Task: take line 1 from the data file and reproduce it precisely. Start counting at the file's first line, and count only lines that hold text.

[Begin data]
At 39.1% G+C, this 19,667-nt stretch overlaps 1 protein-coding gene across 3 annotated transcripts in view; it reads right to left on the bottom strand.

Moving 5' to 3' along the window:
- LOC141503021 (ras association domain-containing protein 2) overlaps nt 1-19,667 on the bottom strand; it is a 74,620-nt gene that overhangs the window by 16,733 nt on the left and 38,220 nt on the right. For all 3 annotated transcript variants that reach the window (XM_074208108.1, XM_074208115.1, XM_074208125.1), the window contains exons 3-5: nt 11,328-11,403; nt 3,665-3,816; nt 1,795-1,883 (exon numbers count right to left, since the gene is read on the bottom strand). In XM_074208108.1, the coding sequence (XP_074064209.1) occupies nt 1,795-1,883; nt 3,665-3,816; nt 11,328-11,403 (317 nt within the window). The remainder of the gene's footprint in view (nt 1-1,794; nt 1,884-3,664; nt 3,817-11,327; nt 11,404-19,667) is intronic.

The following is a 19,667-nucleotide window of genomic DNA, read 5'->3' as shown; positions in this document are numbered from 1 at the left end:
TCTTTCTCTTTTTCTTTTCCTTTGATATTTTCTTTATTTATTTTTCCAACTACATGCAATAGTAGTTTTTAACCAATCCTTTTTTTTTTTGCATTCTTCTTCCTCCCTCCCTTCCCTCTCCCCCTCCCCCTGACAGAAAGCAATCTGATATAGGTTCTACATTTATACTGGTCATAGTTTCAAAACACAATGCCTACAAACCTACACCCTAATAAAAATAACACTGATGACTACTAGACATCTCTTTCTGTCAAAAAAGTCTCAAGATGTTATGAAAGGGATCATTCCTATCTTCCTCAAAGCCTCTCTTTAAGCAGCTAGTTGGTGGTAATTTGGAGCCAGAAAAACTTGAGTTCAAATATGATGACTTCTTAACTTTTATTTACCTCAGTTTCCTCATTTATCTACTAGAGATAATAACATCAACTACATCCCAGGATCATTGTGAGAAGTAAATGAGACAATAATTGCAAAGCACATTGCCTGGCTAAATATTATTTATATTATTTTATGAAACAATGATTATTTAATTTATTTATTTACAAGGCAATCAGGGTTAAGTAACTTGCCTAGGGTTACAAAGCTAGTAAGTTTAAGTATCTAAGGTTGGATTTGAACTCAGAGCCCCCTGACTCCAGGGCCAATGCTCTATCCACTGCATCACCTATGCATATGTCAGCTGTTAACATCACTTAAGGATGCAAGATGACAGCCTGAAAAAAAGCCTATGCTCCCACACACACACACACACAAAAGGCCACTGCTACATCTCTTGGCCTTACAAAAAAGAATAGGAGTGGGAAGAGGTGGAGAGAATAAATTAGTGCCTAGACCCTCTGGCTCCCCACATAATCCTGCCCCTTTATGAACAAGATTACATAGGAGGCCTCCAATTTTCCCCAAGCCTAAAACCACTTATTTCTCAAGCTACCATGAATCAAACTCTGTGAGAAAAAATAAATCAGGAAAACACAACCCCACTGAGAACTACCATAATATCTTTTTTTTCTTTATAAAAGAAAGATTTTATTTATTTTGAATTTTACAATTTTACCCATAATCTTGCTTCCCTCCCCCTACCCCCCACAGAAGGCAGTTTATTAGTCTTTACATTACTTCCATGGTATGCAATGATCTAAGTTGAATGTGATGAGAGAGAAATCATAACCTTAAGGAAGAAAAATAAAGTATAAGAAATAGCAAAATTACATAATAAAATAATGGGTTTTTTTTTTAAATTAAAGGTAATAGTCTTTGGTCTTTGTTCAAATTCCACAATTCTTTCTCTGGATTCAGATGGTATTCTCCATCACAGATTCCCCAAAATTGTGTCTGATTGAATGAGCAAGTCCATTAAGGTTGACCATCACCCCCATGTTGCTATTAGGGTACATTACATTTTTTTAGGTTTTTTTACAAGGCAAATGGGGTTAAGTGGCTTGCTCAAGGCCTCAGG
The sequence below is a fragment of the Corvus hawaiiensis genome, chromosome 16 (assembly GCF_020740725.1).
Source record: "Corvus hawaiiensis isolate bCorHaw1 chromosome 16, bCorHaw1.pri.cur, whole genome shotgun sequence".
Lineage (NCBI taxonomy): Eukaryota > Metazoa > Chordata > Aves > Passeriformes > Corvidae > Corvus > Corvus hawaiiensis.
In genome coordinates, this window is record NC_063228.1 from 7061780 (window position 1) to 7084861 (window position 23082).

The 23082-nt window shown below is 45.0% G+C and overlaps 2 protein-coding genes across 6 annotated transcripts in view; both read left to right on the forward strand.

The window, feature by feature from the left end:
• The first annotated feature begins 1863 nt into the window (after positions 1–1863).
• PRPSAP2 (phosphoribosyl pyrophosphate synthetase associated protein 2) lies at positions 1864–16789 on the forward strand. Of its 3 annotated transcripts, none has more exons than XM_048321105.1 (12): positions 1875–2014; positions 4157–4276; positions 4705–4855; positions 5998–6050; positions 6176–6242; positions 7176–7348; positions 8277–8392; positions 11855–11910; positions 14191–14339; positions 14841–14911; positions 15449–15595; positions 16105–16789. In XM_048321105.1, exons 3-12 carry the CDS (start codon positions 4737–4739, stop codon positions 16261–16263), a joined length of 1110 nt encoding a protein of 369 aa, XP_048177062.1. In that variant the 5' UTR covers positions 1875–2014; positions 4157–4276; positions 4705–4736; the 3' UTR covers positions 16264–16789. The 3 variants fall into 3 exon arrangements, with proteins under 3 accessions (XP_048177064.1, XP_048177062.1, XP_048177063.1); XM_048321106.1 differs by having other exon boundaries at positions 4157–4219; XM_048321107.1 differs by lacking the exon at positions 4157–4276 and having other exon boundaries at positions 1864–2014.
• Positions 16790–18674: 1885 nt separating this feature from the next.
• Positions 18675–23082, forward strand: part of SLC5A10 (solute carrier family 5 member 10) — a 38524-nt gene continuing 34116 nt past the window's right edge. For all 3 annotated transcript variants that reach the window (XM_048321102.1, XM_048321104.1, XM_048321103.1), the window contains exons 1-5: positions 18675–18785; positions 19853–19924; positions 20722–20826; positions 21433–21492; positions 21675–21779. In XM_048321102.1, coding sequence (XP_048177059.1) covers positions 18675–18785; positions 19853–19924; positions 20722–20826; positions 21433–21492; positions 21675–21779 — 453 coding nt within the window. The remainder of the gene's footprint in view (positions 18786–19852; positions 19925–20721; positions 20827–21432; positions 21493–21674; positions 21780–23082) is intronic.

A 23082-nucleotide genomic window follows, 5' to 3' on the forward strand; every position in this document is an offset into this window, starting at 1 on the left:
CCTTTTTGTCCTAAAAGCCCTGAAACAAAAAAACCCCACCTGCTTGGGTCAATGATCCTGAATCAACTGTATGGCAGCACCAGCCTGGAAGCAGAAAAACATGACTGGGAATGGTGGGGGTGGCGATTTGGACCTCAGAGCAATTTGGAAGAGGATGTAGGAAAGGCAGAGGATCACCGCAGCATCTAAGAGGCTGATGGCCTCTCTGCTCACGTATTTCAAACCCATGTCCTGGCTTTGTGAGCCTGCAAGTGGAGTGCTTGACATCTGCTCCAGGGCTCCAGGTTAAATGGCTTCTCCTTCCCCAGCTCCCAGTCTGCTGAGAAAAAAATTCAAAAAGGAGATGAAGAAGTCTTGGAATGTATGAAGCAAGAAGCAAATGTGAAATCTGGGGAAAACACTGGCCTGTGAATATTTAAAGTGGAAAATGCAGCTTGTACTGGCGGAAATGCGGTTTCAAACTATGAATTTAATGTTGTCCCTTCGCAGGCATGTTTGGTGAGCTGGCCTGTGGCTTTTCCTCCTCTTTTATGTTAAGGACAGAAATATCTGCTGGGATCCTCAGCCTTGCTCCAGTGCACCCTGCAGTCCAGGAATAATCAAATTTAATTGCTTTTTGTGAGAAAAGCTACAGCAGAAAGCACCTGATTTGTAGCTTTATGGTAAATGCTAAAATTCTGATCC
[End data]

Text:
At 39.1% G+C, this 19,667-nt stretch overlaps 1 protein-coding gene across 3 annotated transcripts in view; it reads right to left on the bottom strand.